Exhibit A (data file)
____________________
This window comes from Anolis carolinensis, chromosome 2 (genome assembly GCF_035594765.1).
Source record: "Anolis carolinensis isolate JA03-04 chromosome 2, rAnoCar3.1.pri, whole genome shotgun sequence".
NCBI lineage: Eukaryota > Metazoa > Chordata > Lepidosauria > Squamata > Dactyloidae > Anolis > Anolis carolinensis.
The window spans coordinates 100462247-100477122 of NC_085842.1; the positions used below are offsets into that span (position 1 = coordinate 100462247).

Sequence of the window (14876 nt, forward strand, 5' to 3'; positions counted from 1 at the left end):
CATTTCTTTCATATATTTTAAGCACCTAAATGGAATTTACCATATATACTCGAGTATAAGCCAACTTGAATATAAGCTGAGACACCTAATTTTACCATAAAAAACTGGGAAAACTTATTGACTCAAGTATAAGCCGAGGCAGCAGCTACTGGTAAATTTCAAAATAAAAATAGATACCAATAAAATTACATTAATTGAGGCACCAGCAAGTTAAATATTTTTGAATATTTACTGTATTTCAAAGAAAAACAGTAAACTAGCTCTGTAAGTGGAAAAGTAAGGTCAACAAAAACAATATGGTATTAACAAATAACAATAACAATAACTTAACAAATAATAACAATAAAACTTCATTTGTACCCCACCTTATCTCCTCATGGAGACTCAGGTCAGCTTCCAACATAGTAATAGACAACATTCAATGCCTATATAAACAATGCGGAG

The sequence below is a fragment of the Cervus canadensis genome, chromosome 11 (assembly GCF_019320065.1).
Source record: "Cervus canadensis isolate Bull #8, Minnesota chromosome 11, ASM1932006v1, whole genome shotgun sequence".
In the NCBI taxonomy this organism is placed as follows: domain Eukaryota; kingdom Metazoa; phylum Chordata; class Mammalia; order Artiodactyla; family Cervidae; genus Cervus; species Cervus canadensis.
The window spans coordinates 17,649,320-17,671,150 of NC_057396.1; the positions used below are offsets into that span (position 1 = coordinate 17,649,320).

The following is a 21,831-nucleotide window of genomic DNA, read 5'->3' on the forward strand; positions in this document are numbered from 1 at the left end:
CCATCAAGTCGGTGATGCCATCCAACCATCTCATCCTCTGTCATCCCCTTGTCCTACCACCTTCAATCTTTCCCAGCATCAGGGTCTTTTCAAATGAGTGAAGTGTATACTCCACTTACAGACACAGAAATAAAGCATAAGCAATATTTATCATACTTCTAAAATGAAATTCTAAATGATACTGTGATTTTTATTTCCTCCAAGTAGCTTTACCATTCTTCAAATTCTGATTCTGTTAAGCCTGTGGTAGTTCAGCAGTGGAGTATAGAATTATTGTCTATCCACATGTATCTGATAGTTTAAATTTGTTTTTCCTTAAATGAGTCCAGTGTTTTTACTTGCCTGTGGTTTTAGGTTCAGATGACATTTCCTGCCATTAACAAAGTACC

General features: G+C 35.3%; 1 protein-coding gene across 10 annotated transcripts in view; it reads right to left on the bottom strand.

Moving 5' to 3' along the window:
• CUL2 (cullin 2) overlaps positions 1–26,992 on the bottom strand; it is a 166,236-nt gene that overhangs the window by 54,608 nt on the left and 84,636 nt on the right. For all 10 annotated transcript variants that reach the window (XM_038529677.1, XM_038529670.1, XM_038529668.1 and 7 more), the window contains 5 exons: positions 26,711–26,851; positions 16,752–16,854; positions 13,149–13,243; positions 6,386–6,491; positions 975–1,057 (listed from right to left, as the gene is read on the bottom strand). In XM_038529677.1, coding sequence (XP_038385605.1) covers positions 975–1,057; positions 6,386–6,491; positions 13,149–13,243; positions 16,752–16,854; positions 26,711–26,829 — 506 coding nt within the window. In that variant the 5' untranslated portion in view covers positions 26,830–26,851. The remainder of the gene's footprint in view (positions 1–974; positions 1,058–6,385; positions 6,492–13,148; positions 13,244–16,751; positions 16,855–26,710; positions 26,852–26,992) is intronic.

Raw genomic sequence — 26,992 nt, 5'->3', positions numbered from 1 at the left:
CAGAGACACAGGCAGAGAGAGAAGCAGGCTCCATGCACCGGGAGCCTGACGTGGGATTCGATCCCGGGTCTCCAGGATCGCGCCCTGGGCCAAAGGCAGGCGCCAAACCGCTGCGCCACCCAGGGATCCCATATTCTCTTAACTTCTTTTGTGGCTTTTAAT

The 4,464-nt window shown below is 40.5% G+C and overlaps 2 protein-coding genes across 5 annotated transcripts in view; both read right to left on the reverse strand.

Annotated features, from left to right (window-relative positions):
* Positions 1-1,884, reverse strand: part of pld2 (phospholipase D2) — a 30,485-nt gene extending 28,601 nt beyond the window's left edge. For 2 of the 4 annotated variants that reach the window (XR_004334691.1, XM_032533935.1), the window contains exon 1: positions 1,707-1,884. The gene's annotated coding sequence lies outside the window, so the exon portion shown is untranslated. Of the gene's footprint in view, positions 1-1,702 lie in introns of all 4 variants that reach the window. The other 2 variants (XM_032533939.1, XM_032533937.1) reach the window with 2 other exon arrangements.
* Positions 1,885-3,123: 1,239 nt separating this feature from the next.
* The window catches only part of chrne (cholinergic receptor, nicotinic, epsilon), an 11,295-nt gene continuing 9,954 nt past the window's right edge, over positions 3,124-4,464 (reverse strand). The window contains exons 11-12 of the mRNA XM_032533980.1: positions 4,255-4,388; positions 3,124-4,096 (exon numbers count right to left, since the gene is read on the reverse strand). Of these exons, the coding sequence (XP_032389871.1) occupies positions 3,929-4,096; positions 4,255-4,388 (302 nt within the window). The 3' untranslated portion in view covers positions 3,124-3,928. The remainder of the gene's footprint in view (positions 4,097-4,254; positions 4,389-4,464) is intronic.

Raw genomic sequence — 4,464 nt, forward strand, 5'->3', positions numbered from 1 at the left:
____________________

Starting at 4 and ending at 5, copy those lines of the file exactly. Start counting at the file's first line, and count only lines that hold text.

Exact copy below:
The window spans coordinates 100462247-100477122 of NC_085842.1; the positions used below are offsets into that span (position 1 = coordinate 100462247).

Sequence of the window (14876 nt, forward strand, 5' to 3'; positions counted from 1 at the left end):